Friday, 15 October 2010

False economies

I guess we've all made false economies. Here in the interest of honesty and, maybe, stopping someone else making a silly mistake are some of mine.

-Value washing powder-blocked the pipe draining the washing machine. Dh and I spent some time with old wire coat hangers and finally, rather nasty and expensive chemicals undoing the damage. I don't buy anything better than own brands but haven't had the same problem since. Lidl's washing powder seems fine as do the other own brands.
 I haven't tried making my own washing powder-I've tried soap nuts and some sort of plastic ball that was meant to substitute for washing powder but haven't been impressed.

-Cheap baking trays-spill hot food onto hands. I was given some heavy duty Prestige tins which are great and don't buckle.

-Second hand strollers. I've never seen a second hand stroller for less than I could buy a new one and anyway, most second hand strollers look as though a wheel could drop off anytime. My stroller, that has been through just two children, has wheels which may leave it at anytime. Not an issue, as Mr Exuberance likes to try to climb out and walk so the need for wheeled transport is unlikely to last long.

-A certain store's value teabags. I'm definitely not talking about Sainsburys whose value teabags are Fairtrade, 30p for 80 and don't require 2-3 teabags for every one standard teabag!

-Cheap jam-home made costs no more and tastes so much better. This is even more true for marmalade.

Anyone else have thoughts on false economies?


  1. Value toilet paper, you have to use twice the amount of paper. I buy Andrew Quilts, use 2 squares most of the time. bought 20 rolls from bookers about 2 months ago, still got 5 rolls left!!! And much better than the usual Andrex.

  2. Ha! I was going to say value toilet paper as well. I have been looking into buying it wholesale from a janitorial company before VAT goes up in January.

    I am also going to say value black plastic sacks. No, no, no!

    Value washing up liquid probably qualifies. You need to use three times as much.

  3. Very interesting post. For us, the economies of scale kick in, so some things work for us that wouldn't for everyone.

    I've found it a false economy to refuse the extended warranty on *anything*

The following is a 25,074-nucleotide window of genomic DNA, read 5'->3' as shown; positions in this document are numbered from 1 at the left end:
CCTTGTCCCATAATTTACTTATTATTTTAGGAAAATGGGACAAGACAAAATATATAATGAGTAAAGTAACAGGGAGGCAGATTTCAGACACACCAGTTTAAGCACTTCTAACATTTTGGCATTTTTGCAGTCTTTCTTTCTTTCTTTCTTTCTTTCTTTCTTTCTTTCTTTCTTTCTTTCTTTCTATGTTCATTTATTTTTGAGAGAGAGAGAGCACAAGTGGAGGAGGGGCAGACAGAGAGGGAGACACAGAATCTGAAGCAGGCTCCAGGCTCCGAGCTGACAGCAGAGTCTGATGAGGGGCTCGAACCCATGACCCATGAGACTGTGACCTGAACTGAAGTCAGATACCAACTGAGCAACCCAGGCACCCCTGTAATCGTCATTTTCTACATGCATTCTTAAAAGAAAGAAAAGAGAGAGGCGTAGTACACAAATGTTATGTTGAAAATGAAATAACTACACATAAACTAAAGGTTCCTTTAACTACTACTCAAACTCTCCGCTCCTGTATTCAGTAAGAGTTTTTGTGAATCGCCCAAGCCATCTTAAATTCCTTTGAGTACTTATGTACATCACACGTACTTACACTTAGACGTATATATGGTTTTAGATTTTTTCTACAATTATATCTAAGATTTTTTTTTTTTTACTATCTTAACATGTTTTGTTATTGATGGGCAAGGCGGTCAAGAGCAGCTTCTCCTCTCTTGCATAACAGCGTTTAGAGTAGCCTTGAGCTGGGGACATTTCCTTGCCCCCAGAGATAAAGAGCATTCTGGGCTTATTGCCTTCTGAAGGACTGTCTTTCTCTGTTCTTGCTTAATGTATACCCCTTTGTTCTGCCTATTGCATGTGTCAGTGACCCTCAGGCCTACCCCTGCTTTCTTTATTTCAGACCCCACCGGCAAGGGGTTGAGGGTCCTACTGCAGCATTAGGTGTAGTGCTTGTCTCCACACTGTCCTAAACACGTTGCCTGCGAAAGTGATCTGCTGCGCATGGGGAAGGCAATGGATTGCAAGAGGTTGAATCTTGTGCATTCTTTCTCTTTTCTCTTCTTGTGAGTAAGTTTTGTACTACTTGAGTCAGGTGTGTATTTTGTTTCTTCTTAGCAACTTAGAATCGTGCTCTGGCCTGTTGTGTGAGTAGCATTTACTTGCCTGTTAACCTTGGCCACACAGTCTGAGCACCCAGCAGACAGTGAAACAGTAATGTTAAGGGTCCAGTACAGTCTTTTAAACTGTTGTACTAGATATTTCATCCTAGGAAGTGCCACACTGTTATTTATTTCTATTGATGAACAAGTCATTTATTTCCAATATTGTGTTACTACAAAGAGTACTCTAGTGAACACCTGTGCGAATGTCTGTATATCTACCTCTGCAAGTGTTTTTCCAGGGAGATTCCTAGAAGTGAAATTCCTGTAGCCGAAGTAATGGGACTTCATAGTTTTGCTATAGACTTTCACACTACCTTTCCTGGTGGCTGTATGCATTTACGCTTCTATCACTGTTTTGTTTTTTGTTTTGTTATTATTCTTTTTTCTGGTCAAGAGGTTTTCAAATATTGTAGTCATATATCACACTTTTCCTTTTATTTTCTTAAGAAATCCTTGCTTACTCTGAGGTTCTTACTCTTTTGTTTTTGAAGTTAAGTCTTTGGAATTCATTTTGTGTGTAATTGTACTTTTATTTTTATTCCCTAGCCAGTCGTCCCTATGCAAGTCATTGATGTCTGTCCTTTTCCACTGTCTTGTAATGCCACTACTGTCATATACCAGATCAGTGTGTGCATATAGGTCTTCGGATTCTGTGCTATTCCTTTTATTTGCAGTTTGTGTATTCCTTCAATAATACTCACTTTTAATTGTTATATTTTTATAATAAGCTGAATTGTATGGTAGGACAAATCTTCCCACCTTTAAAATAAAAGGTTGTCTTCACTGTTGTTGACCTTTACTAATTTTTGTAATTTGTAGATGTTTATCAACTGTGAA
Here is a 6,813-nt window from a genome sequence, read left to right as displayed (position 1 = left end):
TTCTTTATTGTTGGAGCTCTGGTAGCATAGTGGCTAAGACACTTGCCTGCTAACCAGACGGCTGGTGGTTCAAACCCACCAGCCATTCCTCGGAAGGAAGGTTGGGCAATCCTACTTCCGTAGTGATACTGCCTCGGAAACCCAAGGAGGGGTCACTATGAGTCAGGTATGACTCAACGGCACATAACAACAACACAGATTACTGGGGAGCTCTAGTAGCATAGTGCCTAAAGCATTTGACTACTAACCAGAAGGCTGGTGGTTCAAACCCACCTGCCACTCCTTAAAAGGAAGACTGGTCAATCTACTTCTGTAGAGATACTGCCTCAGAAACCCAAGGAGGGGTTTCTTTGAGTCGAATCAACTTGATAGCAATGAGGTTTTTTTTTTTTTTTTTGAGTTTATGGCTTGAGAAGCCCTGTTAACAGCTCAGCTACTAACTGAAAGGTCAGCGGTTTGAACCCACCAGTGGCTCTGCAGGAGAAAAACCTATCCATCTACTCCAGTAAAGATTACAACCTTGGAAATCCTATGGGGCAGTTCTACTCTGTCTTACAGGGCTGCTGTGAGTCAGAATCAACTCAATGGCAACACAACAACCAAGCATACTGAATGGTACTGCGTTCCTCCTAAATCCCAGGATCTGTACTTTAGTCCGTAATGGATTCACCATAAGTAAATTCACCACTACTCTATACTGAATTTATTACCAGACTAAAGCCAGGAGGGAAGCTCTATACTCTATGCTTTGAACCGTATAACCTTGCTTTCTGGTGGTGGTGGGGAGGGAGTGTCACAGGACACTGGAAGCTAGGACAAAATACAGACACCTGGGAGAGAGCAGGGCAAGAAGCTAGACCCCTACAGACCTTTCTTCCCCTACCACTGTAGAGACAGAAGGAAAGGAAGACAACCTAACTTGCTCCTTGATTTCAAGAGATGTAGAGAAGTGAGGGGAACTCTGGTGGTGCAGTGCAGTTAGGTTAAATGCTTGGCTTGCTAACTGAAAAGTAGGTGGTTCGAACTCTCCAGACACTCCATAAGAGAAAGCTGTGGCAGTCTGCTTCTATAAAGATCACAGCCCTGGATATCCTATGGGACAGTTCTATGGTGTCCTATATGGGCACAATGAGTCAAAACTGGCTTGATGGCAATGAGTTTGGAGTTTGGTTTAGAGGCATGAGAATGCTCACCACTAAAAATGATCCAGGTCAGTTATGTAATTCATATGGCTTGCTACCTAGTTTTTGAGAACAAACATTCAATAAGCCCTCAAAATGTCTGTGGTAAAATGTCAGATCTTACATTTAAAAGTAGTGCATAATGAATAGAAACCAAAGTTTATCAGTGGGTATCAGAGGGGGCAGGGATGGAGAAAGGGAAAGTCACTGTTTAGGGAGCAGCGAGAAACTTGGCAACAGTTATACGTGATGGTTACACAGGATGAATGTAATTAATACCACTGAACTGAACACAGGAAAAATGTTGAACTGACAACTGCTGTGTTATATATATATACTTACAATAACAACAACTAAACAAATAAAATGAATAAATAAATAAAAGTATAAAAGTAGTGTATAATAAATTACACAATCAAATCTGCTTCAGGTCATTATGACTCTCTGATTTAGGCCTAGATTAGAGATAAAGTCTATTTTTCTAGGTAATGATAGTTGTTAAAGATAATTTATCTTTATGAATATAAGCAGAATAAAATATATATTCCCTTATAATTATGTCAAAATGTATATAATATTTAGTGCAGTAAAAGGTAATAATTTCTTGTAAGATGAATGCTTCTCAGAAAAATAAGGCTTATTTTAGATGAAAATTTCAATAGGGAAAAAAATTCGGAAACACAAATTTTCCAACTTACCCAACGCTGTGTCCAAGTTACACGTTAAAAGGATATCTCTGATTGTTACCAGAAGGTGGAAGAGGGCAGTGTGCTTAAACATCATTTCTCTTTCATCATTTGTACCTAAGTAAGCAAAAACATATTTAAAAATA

Also, buying cheap electrical appliances has been a false economy for us, anything other than Miele doesn't last v long.

    A more contentious issue - using time to make your own, when you can use much less time to earn money was a false economy for us for yrs. When I was editing from home I could earn enough in one hour to pay for e.g. all the baby food I needed to buy, but it would have taken several hours of work to make it. Same with bread, jam, clothes etc. Of course that only works if you have readily marketable skills. But if you do, sometimes making things yourself is a false economy.

    I find sometimes that children are going to use x amount of toilet paper regardless, so it might as well be the cheapest stuff! Ditto washing up liquid and shower gel. And toothpaste. (As they get older they get their own non-value toothpaste, but the younger ones will use the same volume no matter what it cost me!)

    Cheap pencils are a false economy, unless you only want to use them once (eg on a car journey); other than that they are sooo irritating.

    Ditto cheap pencil sharpeners.

    Buying something you don't need just because it is cheap/a bargain can also work out to be a false economy . . I'm sure I've made many more mistakes over the yrs. . .

  4. My investigations are showing that tesco value loo roll is less than half the cost of me buying in bulk, so even if we used twice as much perhaps it is actually not a false economy. Tesco = about 10p a roll. Cheapest direct purchase (spending about 40 quid) = 26p a roll

  5. Re my previous comment, we do sometimes buy cheap appliances - I'd rather replace a toaster once a yr (having paid less than £10 for it) than pay £199 for the ultimate appliance. And we buy our microwaves second hand (we have three).

    Washing machines, driers, dishwashers and vacuum cleaners need to be hard wearing. But small appliances we buy cheaply and replace often.

    Cheap bunk beds when we have eight boys was another false economy :-)

    I guess every family is different, if something really matters to your family it is a false economy to cut it out/get rid of it.

    I hadn't thought of stock piling toilet roll - not sure where we'd keep it. I do remember once bulk buying nappies when John Lewis had them on "we won't be beaten on price"; spent hundreds of pounds but saved twice as much.


  6. Henrietta,
    I agree about cheap pencils and also felt tips.
    Berol last much longer.
    Earning vs making your own is a difficult one. We are in the process of trading my income for time at home and are sure this is right. Good that you were able to work from home-some skills are not readily transferable to home!